How climate change is already affecting global food production

How climate change is already affecting global food production
© iStock/smolaw11

The University of Minnesota’s Institute on the Environment has used high resolution global crop statistics to identify how climate change is affecting global food production already.

The high resolution crop statistics indicate which geographical areas and crops are most at risk and how global food production could continue to be affected.

Global food production

The world’s top ten crops supply 83 percent of all calories produced on cropland combined. These are:

  • Barley;
  • Cassava;
  • Maize;
  • Oil palm;
  • Rapeseed;
  • Rice;
  • Sorghum;
  • Soybean;
  • Sugarcane; and
  • Wheat.

Climate change has already affected the production of these key sources of global food. The lead author Deepak Ray, from the University of Minnesota’s Institute on the Environment, commented: “The research documents how change is already happening, not just in some future time.”

Ray explained: “There are winners and losers, and some countries that are already food insecure fare worse.”

How climate change is affecting yields

The researchers reported that:

•”Observed climate change causes a significant yield variation in the world’s top 10 crops, ranging from a decrease of 13.4 percent for oil palm to an increase of 3.5 percent for soybean, and resulting in an average reduction of approximately one percent (-3.5 X 10e13 kcal/year) of consumable food calories from these top 10 crops;”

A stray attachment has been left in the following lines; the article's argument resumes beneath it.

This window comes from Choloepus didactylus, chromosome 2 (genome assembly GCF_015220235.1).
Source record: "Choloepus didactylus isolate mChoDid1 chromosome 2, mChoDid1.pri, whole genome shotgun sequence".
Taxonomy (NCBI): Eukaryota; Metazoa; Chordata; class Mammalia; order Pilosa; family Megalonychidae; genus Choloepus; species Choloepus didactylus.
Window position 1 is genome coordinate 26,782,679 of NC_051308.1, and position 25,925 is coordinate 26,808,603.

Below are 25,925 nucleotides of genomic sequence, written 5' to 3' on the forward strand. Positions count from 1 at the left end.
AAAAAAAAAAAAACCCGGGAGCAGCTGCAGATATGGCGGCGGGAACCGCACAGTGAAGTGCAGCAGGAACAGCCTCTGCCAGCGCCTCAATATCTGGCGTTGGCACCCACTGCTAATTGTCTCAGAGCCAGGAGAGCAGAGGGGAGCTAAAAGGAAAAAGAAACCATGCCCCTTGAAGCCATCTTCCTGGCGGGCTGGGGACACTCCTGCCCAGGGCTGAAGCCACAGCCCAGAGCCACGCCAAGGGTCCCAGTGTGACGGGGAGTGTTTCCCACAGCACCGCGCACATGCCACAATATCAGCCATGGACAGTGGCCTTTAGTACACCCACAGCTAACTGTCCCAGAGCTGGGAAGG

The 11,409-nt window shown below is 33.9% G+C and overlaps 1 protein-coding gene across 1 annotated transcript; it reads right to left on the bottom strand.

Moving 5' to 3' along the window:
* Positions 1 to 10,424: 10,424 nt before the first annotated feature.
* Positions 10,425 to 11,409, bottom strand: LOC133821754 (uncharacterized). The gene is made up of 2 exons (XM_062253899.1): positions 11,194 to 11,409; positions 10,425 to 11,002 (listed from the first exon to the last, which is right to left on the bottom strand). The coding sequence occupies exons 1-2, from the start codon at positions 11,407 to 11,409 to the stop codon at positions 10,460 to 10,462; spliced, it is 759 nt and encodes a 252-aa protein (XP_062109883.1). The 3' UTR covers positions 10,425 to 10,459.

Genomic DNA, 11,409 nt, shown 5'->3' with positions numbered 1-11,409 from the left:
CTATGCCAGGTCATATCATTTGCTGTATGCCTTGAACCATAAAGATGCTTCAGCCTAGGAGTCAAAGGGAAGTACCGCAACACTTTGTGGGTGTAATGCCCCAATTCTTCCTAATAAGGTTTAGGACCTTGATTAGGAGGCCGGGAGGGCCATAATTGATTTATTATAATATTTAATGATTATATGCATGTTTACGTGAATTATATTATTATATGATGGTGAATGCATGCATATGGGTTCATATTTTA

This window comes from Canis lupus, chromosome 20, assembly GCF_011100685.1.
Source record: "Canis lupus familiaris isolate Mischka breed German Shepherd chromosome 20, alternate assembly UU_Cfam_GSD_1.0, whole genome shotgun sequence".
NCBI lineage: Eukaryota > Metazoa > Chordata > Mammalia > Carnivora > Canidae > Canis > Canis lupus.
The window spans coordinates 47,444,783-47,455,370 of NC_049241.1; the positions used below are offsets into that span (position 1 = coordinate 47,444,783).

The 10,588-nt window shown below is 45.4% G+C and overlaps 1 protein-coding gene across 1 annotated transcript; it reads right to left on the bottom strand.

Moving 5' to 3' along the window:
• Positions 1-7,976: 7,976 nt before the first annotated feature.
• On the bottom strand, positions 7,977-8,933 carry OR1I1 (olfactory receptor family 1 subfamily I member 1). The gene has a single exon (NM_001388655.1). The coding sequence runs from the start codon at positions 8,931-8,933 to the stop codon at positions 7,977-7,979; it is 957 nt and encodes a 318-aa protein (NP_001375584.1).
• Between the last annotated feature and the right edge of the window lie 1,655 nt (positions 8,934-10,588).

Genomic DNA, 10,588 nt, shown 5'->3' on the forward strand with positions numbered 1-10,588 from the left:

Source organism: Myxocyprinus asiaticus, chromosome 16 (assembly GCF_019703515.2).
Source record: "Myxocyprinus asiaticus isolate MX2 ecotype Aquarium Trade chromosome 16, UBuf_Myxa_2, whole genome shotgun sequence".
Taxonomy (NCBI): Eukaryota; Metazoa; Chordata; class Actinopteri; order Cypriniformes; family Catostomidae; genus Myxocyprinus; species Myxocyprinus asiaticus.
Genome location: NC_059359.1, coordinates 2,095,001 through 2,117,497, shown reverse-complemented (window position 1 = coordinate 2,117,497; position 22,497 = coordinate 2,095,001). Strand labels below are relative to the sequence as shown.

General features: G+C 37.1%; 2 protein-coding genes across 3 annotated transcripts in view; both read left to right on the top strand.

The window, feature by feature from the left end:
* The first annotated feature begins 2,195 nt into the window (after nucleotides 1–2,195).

• “Impacts of climate change on global food production are mostly negative in Europe, Southern Africa, and Australia, generally positive in Latin America, and mixed in Asia and Northern and Central America;”

• “Half of all food-insecure countries are experiencing decreases in crop production — and soare some affluent industrialized countries in Western Europe;” and

• “Contrastingly, recent climate change has increased the yields of certain crops in some areas of the upper Midwest United States.”

The co-author Snigdhansu Chatterjee of the University of Minnesota’s School of Statistics, added: “This is a very complex system, so a careful statistical and data science modelling component is crucial to understand the dependencies and cascading effects of small or large changes.”

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